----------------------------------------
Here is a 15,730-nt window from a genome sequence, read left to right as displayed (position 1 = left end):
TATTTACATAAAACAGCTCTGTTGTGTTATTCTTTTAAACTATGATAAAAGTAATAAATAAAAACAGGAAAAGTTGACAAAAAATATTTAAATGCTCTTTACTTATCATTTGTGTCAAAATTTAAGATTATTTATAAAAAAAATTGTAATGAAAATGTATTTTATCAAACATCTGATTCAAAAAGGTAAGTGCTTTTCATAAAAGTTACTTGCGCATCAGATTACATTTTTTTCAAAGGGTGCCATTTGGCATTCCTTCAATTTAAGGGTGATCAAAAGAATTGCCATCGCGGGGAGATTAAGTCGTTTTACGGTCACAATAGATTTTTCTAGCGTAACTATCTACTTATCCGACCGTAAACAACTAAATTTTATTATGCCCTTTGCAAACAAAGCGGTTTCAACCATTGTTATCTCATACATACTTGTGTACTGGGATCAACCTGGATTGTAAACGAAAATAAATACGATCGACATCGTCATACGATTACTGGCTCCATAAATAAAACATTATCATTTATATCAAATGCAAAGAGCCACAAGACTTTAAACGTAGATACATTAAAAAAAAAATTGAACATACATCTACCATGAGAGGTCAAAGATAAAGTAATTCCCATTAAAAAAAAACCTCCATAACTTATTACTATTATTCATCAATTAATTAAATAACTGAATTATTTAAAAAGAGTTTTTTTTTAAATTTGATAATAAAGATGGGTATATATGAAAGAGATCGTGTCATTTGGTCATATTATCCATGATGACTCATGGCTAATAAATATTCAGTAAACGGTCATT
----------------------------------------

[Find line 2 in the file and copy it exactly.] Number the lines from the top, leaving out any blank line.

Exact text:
TATTTACATAAAACAGCTCTGTTGTGTTATTCTTTTAAACTATGATAAAAGTAATAAATAAAAACAGGAAAAGTTGACAAAAAATATTTAAATGCTCTTTACTTATCATTTGTGTCAAAATTTAAGATTATTTATAAAAAAAATTGTAATGAAAATGTATTTTATCAAACATCTGATTCAAAAAGGTAAGTGCTTTTCATAAAAGTTACTTGCGCATCAGATTACATTTTTTTCAAAGGGTGCCATTTGGCATTCCTTCAATTTAAGGGTGATCAAAAGAATTGCCATCGCGGGGAGATTAAGTCGTTTTACGGTCACAATAGATTTTTCTAGCGTAACTATCTACTTATCCGACCGTAAACAACTAAATTTTATTATGCCCTTTGCAAACAAAGCGGTTTCAACCATTGTTATCTCATACATACTTGTGTACTGGGATCAACCTGGATTGTAAACGAAAATAAATACGATCGACATCGTCATACGATTACTGGCTCCATAAATAAAACATTATCATTTATATCAAATGCAAAGAGCCACAAGACTTTAAACGTAGATACATTAAAAAAAAAATTGAACATACATCTACCATGAGAGGTCAAAGATAAAGTAATTCCCATTAAAAAAAAACCTCCATAACTTATTACTATTATTCATCAATTAATTAAATAACTGAATTATTTAAAAAGAGTTTTTTTTTAAATTTGATAATAAAGATGGGTATATATGAAAGAGATCGTGTCATTTGGTCATATTATCCATGATGACTCATGGCTAATAAATATTCAGTAAACGGTCATT